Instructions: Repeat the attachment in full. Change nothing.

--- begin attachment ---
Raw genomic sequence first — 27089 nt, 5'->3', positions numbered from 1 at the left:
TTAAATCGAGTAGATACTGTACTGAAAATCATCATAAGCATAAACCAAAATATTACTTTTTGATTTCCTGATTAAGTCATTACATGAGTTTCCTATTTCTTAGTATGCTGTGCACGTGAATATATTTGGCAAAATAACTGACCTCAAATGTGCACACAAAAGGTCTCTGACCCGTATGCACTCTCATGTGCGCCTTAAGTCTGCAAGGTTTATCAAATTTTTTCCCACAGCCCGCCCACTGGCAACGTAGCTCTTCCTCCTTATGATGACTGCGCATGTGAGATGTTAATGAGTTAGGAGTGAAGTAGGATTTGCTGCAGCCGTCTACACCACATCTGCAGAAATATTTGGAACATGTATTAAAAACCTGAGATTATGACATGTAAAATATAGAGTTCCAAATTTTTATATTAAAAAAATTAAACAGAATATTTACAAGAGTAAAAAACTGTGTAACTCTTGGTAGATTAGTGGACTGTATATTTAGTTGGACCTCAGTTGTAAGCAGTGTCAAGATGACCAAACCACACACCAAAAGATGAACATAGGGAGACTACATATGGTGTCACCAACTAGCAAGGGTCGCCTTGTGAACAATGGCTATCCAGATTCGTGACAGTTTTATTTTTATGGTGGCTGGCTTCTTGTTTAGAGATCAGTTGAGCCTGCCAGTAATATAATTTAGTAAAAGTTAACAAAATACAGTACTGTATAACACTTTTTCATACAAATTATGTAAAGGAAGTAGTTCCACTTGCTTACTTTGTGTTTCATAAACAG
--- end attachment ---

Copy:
Raw genomic sequence first — 27089 nt, 5'->3', positions numbered from 1 at the left:
TTAAATCGAGTAGATACTGTACTGAAAATCATCATAAGCATAAACCAAAATATTACTTTTTGATTTCCTGATTAAGTCATTACATGAGTTTCCTATTTCTTAGTATGCTGTGCACGTGAATATATTTGGCAAAATAACTGACCTCAAATGTGCACACAAAAGGTCTCTGACCCGTATGCACTCTCATGTGCGCCTTAAGTCTGCAAGGTTTATCAAATTTTTTCCCACAGCCCGCCCACTGGCAACGTAGCTCTTCCTCCTTATGATGACTGCGCATGTGAGATGTTAATGAGTTAGGAGTGAAGTAGGATTTGCTGCAGCCGTCTACACCACATCTGCAGAAATATTTGGAACATGTATTAAAAACCTGAGATTATGACATGTAAAATATAGAGTTCCAAATTTTTATATTAAAAAAATTAAACAGAATATTTACAAGAGTAAAAAACTGTGTAACTCTTGGTAGATTAGTGGACTGTATATTTAGTTGGACCTCAGTTGTAAGCAGTGTCAAGATGACCAAACCACACACCAAAAGATGAACATAGGGAGACTACATATGGTGTCACCAACTAGCAAGGGTCGCCTTGTGAACAATGGCTATCCAGATTCGTGACAGTTTTATTTTTATGGTGGCTGGCTTCTTGTTTAGAGATCAGTTGAGCCTGCCAGTAATATAATTTAGTAAAAGTTAACAAAATACAGTACTGTATAACACTTTTTCATACAAATTATGTAAAGGAAGTAGTTCCACTTGCTTACTTTGTGTTTCATAAACAG